Background: A life-course perspective was used to examine whether a parent’s adolescent antisocial behaviour increases the chances of his or her child being involved in antisocial behaviour and, if so, the extent to which different aspects of parenting mediate this relationship.
Aim: It was hypothesised that there will be significant levels of intergenerational continuity in antisocial behaviour when parents have ongoing contact with the child, and that stress from parenting and ineffective parenting styles will mediate this relationship.
Method: Longitudinal data from the Rochester Intergenerational Study were used to test these issues in structural equation models for fathers and for mothers.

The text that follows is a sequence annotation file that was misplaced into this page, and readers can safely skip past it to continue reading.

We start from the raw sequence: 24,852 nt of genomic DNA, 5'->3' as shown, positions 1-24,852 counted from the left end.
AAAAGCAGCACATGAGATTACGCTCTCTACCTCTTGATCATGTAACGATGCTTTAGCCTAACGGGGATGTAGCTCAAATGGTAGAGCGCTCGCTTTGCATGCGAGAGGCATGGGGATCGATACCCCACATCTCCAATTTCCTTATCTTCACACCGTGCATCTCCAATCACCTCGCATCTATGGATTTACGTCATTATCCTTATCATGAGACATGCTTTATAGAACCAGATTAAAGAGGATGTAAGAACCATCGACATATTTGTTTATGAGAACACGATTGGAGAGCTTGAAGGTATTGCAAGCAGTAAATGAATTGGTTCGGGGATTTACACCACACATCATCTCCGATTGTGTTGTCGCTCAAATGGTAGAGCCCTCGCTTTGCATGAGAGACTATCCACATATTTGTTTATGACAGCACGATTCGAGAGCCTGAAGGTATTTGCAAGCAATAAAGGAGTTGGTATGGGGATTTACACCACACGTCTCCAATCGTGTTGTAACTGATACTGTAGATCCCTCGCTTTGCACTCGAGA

Results: Parental antisocial behaviour is significantly related to child antisocial behaviour for mothers and for fathers who have frequent contact with the child, but not for fathers with infrequent contact. For mothers, the impact of adolescent antisocial behaviour on the child’s antisocial behaviour is primarily mediated through parenting stress and effective parenting. For high-contact fathers there are multiple mediating pathways that help explain the impact of their adolescent antisocial behaviour on their child’s behaviour.
Conclusions: The roots of antisocial behaviour extend back at least to the parent’s adolescence, and parenting interventions need to consider these long-term processes.